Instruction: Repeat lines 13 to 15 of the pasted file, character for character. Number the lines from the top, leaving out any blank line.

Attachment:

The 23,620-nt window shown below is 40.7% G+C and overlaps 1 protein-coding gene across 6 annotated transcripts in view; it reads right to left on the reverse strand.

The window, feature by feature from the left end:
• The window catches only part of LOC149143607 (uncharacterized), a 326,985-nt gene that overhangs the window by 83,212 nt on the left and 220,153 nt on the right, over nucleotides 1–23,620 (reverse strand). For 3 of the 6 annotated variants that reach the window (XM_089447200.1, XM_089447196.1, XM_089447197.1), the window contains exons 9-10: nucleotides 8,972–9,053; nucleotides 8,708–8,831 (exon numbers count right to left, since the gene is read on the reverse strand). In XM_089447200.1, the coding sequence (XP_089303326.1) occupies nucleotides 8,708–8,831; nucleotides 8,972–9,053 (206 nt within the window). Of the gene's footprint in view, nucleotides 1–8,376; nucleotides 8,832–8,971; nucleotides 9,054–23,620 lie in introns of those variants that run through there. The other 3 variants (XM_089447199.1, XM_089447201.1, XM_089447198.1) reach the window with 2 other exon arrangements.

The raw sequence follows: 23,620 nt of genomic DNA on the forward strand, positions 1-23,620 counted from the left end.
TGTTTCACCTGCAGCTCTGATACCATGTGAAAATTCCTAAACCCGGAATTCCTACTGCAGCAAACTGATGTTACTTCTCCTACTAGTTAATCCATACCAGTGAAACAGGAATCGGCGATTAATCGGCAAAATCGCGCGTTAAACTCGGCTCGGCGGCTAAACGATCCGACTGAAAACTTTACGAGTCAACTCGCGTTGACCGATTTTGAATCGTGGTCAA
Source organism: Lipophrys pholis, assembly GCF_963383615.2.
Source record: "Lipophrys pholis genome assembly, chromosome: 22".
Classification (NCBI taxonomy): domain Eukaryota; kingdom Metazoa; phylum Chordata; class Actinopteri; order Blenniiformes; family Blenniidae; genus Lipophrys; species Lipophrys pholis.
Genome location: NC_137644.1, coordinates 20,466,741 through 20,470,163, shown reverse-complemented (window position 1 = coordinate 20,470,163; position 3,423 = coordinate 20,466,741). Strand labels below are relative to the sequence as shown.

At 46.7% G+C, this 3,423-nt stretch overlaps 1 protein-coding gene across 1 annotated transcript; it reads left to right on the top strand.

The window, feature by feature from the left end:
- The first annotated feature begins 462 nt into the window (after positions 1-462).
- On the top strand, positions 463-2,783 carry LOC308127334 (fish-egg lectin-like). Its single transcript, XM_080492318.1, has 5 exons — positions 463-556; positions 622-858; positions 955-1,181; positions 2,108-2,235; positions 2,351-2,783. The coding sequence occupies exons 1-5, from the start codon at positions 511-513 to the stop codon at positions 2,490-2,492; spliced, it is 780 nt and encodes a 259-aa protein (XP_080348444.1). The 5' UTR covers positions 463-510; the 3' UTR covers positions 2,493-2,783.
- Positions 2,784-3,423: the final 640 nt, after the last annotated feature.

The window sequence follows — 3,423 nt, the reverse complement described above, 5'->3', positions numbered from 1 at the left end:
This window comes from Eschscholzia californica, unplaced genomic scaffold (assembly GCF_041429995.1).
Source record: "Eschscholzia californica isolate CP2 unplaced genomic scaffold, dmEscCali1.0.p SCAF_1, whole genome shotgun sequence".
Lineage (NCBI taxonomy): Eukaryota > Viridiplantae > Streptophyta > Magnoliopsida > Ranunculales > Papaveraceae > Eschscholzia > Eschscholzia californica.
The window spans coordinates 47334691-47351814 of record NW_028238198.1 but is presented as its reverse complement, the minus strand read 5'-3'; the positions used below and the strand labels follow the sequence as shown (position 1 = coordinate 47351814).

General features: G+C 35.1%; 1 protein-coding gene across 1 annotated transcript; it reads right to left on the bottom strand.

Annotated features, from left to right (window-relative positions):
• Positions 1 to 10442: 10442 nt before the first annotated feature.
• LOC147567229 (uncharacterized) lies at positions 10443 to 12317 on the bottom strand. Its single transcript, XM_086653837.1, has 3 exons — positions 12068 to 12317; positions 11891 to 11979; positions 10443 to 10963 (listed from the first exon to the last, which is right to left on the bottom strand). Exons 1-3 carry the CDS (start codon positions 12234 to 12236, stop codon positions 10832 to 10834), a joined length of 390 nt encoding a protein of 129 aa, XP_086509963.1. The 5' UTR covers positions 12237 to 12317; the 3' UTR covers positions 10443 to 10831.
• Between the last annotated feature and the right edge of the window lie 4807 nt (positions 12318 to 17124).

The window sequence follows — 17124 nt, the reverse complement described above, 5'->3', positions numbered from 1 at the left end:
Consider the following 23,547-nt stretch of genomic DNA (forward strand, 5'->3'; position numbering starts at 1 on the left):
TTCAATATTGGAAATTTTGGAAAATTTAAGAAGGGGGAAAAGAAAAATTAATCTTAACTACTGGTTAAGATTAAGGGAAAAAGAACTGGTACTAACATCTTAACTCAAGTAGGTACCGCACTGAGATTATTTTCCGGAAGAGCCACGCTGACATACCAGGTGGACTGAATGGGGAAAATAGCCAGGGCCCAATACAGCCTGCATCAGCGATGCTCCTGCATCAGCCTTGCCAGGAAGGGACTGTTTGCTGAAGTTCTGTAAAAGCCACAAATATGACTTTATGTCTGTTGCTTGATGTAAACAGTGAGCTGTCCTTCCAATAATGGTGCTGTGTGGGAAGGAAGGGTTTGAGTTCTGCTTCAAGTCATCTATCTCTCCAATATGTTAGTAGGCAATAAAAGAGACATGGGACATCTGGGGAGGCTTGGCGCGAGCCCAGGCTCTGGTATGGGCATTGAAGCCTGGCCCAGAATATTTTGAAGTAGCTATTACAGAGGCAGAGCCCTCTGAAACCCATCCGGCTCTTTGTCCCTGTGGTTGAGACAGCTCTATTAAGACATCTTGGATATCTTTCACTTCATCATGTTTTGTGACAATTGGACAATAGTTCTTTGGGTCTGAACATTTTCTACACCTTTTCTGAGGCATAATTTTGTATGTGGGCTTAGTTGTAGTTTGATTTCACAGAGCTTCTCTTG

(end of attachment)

- On the top strand, positions 463-2,783 carry LOC308127334 (fish-egg lectin-like). Its single transcript, XM_080492318.1, has 5 exons — positions 463-556; positions 622-858; positions 955-1,181; positions 2,108-2,235; positions 2,351-2,783. The coding sequence occupies exons 1-5, from the start codon at positions 511-513 to the stop codon at positions 2,490-2,492; spliced, it is 780 nt and encodes a 259-aa protein (XP_080348444.1). The 5' UTR covers positions 463-510; the 3' UTR covers positions 2,493-2,783.
- Positions 2,784-3,423: the final 640 nt, after the last annotated feature.

The window sequence follows — 3,423 nt, the reverse complement described above, 5'->3', positions numbered from 1 at the left end: